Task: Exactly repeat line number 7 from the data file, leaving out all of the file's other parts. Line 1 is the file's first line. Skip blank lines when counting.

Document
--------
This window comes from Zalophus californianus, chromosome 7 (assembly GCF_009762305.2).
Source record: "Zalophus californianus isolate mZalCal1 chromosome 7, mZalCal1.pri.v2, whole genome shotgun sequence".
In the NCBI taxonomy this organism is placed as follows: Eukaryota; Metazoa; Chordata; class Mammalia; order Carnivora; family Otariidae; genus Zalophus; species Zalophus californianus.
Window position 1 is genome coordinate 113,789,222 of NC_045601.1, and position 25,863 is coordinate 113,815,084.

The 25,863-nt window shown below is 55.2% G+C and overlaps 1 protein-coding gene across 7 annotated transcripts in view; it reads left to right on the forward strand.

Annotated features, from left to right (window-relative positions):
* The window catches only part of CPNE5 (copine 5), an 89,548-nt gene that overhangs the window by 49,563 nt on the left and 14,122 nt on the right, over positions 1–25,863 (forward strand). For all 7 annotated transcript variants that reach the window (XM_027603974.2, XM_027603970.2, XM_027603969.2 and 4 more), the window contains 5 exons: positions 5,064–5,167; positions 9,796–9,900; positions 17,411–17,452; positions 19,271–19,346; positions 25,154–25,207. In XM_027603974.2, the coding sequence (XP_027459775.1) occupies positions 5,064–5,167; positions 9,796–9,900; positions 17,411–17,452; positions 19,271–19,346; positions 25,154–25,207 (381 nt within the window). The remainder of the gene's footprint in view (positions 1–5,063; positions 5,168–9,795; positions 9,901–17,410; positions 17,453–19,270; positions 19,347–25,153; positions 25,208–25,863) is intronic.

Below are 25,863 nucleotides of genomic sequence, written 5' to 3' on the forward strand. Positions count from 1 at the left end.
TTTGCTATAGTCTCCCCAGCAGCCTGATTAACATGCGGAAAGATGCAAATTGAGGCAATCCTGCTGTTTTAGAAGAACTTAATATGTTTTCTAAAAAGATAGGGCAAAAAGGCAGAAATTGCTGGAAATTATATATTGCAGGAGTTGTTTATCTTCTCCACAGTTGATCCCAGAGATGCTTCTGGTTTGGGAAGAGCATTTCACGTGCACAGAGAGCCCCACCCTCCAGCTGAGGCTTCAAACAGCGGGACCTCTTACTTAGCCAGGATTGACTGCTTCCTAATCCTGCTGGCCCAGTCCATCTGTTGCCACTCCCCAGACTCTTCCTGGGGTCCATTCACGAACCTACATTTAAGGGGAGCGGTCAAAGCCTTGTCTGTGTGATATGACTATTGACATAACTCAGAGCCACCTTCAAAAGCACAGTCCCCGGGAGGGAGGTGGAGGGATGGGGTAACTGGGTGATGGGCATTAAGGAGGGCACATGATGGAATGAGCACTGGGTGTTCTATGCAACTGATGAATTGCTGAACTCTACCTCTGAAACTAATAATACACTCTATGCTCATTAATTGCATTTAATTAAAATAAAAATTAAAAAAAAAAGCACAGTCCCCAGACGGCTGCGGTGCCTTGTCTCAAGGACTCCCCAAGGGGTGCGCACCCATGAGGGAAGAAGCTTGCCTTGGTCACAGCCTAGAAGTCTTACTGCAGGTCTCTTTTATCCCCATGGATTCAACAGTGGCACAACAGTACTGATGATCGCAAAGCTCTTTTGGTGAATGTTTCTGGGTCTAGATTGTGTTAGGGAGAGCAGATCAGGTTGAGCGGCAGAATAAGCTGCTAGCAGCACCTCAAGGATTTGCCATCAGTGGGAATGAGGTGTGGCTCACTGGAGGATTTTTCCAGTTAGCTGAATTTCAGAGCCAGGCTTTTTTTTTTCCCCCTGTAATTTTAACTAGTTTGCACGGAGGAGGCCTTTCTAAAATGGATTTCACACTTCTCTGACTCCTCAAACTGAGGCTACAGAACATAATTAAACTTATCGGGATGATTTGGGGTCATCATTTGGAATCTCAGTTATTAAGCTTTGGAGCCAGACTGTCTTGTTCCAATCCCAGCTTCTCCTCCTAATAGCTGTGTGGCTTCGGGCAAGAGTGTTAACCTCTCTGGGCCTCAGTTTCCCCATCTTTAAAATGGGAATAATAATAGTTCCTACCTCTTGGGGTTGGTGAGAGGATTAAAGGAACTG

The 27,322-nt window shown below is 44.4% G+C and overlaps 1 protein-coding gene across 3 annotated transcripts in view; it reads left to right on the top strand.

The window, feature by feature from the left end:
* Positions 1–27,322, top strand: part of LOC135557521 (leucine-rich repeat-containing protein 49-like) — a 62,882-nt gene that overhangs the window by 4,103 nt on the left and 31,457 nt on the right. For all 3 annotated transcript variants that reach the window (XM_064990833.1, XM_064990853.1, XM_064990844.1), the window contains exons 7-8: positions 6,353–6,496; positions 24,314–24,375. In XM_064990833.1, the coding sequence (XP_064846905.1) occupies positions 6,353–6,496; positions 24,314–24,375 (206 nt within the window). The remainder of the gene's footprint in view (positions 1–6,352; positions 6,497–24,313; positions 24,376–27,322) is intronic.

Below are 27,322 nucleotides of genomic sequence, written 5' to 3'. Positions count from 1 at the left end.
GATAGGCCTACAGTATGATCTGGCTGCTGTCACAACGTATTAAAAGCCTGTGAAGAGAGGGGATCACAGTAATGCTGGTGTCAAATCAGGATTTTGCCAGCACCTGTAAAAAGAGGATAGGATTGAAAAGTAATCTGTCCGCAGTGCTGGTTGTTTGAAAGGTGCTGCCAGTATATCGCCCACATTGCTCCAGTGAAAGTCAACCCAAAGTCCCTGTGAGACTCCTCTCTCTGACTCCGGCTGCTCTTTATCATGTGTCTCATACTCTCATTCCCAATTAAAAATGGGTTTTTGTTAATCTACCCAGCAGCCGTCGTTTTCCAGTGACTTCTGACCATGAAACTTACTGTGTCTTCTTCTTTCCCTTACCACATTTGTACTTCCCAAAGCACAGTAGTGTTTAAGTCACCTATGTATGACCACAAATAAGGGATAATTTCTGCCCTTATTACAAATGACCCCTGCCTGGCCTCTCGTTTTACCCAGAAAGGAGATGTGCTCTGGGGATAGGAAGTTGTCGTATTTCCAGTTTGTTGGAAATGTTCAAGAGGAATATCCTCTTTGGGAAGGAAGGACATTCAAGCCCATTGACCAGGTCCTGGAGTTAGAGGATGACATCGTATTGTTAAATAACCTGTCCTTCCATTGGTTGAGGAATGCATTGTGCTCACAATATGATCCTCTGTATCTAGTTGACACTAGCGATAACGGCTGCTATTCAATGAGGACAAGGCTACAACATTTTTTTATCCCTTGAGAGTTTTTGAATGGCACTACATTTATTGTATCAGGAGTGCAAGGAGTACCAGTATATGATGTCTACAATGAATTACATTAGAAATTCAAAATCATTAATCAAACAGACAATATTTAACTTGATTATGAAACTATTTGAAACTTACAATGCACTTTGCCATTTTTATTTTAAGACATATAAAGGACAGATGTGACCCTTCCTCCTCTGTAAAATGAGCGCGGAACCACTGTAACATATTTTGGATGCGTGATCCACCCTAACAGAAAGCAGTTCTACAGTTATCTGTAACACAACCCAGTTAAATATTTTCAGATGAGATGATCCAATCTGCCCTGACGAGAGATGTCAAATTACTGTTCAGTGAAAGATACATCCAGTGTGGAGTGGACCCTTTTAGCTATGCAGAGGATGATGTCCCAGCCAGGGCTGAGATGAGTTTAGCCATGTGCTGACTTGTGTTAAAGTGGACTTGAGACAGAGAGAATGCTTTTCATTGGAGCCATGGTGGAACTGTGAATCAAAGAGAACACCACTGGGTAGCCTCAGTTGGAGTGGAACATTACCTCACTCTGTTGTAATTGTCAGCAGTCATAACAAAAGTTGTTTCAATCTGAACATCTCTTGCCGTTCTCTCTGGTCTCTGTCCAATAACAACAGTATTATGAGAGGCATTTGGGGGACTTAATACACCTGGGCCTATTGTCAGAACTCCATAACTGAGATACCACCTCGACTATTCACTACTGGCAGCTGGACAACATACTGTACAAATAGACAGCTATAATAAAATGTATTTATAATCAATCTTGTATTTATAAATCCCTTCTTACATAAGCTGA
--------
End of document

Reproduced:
* The window catches only part of CPNE5 (copine 5), an 89,548-nt gene that overhangs the window by 49,563 nt on the left and 14,122 nt on the right, over positions 1–25,863 (forward strand). For all 7 annotated transcript variants that reach the window (XM_027603974.2, XM_027603970.2, XM_027603969.2 and 4 more), the window contains 5 exons: positions 5,064–5,167; positions 9,796–9,900; positions 17,411–17,452; positions 19,271–19,346; positions 25,154–25,207. In XM_027603974.2, the coding sequence (XP_027459775.1) occupies positions 5,064–5,167; positions 9,796–9,900; positions 17,411–17,452; positions 19,271–19,346; positions 25,154–25,207 (381 nt within the window). The remainder of the gene's footprint in view (positions 1–5,063; positions 5,168–9,795; positions 9,901–17,410; positions 17,453–19,270; positions 19,347–25,153; positions 25,208–25,863) is intronic.